Detecting lines on technical drawings07 April 2018
Over the past few months I’ve been working on a program to convert images of technical drawings into digital formats.
In other words, the program will convert an image like this.
Into a digital format that can be used in a CAD program.
One of the basic necessities of such a program is that it needs to detect lines. I’ve been wanting to write a little about this.
Line Detection with OpenCV
Initially I thought about using some of the powerful OpenCV methods for detecting lines. OpenCV edge detection and Hough transforms are commonly used to detect lines. They would be great for detecting lines like the traffic lines in the following image.
I tried using this method for extracting lines from my drawing images but I don’t think it works well enough.
Initially, it seems to work well.
But on closer inspection, it has some issues.
Here it is missing some lines that I wish it detected.
Here it detected some lines that I wish it didn’t.
I tried experimenting with the various parameters for edge detection and the Hough-transform line detection. I was able to make it better but the amount of missing lines and false positives are always significant.
I could try various amounts of post-processing and probably still make it work for my application, but I don’t think it is a good solution. I think are much easier methods that can take advantage of the properties of my input images.
For one, most technical drawing images are all just black lines and shapes with a white background. This separates them from most camera captured images, which are more suited for OpenCV’s prowess.
Better line detection
Let’s just focus on horizontal and vertical lines.
Remember an image is just an array of numbers. In my case, it is a black and white 2D image. With all the pixels basically being either 255 (white) or 0 (black).
Here is a sample image. There are two lines and one happens to be twice as wide as the other. I want to detect exactly two lines accurately.
How would you do it?
I took a simple signal processing approach. Sum the rows and columns and look for spikes.
First invert the image.
Sum the columns.
Sum the rows.
Detecting the lines then becomes as simple as setting a threshold.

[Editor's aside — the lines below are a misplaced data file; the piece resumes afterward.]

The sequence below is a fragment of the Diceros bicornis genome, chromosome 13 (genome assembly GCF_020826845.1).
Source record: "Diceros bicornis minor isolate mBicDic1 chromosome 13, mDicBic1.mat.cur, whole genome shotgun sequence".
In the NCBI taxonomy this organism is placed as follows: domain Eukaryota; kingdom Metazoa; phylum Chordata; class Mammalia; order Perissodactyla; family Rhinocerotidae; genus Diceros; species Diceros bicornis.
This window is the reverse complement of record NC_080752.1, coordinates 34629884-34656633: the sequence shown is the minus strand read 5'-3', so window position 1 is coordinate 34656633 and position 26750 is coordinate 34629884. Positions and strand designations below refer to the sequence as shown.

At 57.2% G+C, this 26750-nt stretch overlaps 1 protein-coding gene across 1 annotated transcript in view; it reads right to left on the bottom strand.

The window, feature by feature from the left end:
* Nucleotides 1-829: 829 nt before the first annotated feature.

I wouldn’t stop there though. Input images can get pretty busy with a lot of overlapping lines and shapes. It might not be clear what threshold to use. Check out the row summation of a more realistic input image.
It is really easy to detect the larger lines but the smaller lines won’t get picked up by a threshold because of the “noise floor.”
So as an extra step the data should be run through a high-pass filter to remove the low frequency “noise.”
def butter_highpass(cutoff, fs, order=5): nyq = 0.5 * fs normal_cutoff = cutoff / nyq b, a = signal.butter(order, normal_cutoff, btype='high', analog=False) return b, a def butter_highpass_filter(data, cutoff, fs, order=5): b, a = butter_highpass(cutoff, fs, order=order) y = signal.filtfilt(b, a, data) return y # im is input image in numpy array y1 = np.sum(im == 0,axis=0) # row sum y1f = butter_highpass_filter(y1,1,25) # put through high pass filter plotly.offline.plot([Scatter(y=y1)]) # I'm using Plotly to output graphs plotly.offline.plot([Scatter(y=y1f)])
The highpass data is overlaid in orange. This is a safer data-set to use for threshold detection.
You might be thinking that the lines aren’t really detected all the way. We just figured out one dimension (X or Y) for each line. We don’t know where each line starts or how long each line is.
Here are the so called detected horizontal and vertical lines.
But figuring out where the lines start and end is simply a matter of tracing each red line and looking for black pixels.
Detecting non-vertical, non-horizontal lines
For lines with slopes that aren’t 0 or infinity, my previous method won’t work. I still don’t like using OpenCV edge detection and Hough transform for this.
I could do something like rotate the image 45 degrees and detect lines with slope of 1. That might be enough for the types of images I’m working with.
Maybe there’s a better way. If you think of something, let me know and I’ll owe you a beer.